The day after the earthquake, landscaper Curtis Bush found himself staring down a sinkhole in West Bay Cemetery, at the edge of which a small gravestone balanced precariously.

On Wednesday morning, he and other workers were assessing damage at the graveyard following Tuesday’s 7.7 magnitude earthquake.

“We saw some holes in the cemetery,” he said, pointing to the grave and saying, “It looks like it’s a baby grave that has gone down, and the ground looks kind of cracked up.”

Bush said that there were no holes visible on the beach.

He was at his home when the quake struck.

Curtis Bush points at a small grave that is partially hanging into a sinkhole at West Bay Cemetery.-Photo: Taneos Ramsey

“I was at home lying in bed and my head started to feel funny, and after that I felt my bed start to shift. When I got up out of the bed, I almost fell,” he said. “When I got to my dining room table, the chandelier was going back and forth, and some pictures were dropping off the wall.”

Neighbour Pam Johnson said she had been pulling into her home in her car when the earthquake hit.

“As I opened the garage door, [it] was shaking, and I thought, ‘What the heck is going on?’ It sounded like it was stuck or something,” she said. “It was just rattling and I got out of the car and then I realised that everything was moving; our whole studio above the garage was moving.”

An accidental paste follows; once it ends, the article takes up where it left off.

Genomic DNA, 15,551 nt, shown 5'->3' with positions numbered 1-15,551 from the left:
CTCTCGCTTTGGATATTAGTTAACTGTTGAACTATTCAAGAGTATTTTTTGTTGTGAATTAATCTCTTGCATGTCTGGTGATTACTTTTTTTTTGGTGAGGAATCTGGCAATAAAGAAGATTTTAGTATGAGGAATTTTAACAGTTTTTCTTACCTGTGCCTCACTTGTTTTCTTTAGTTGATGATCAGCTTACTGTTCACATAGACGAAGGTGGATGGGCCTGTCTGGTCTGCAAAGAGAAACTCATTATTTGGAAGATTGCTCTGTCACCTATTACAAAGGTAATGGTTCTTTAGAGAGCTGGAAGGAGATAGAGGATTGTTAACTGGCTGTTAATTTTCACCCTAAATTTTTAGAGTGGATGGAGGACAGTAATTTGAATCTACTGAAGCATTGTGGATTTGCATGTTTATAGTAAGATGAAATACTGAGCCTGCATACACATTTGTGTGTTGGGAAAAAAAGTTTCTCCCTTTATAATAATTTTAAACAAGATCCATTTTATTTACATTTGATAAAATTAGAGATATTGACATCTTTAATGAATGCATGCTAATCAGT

Johnson said she was surprised how long the tremor lasted. Shortly afterwards, she said, she noticed lots of jellyfish washed up along the beach.

Lee Bush, a dive instructor and boat captain at Reef Divers, was 40 feet underwater when he experienced his first earthquake in Cayman. He and three other divers were at Sandhole Reef when it struck.

Lee Bush, dive instructor at Reef Divers, describes experiencing the earthquake while diving during the earthquake. – Photo: Carolina Lopez

“It felt very much like a boat that was coming close to you because when you’re underwater you can hear boats and the noise was getting louder to the point where we almost thought the boat was on top of you,” he said. “But, obviously, it wasn’t, because there wasn’t a boat, but it was just very unnatural, very unnerving. At this point, you can feel your heart beating almost out of your chest.”

Lee Bush said the rumble he felt go through his body built up for about 25 seconds.

“It started off really slowly, it’s like a great crescendo. At that point, all the fish from the top of the reef just came straight off the wall and down, and just behind that, it looked like all the sand was coming off as well,” he said.

He added that the visibility in front of him went from about 100 feet to just three or four feet.

“It looked like fog rolling over mountains, the sand just came through everything and then it just literally covered everything,” he said. “In 10 years of diving, I’ve never experienced anything like that whatsoever. Never seen fish behaviour like that, never seen the way the sand moved like that, and never felt that real deep rumble before.”

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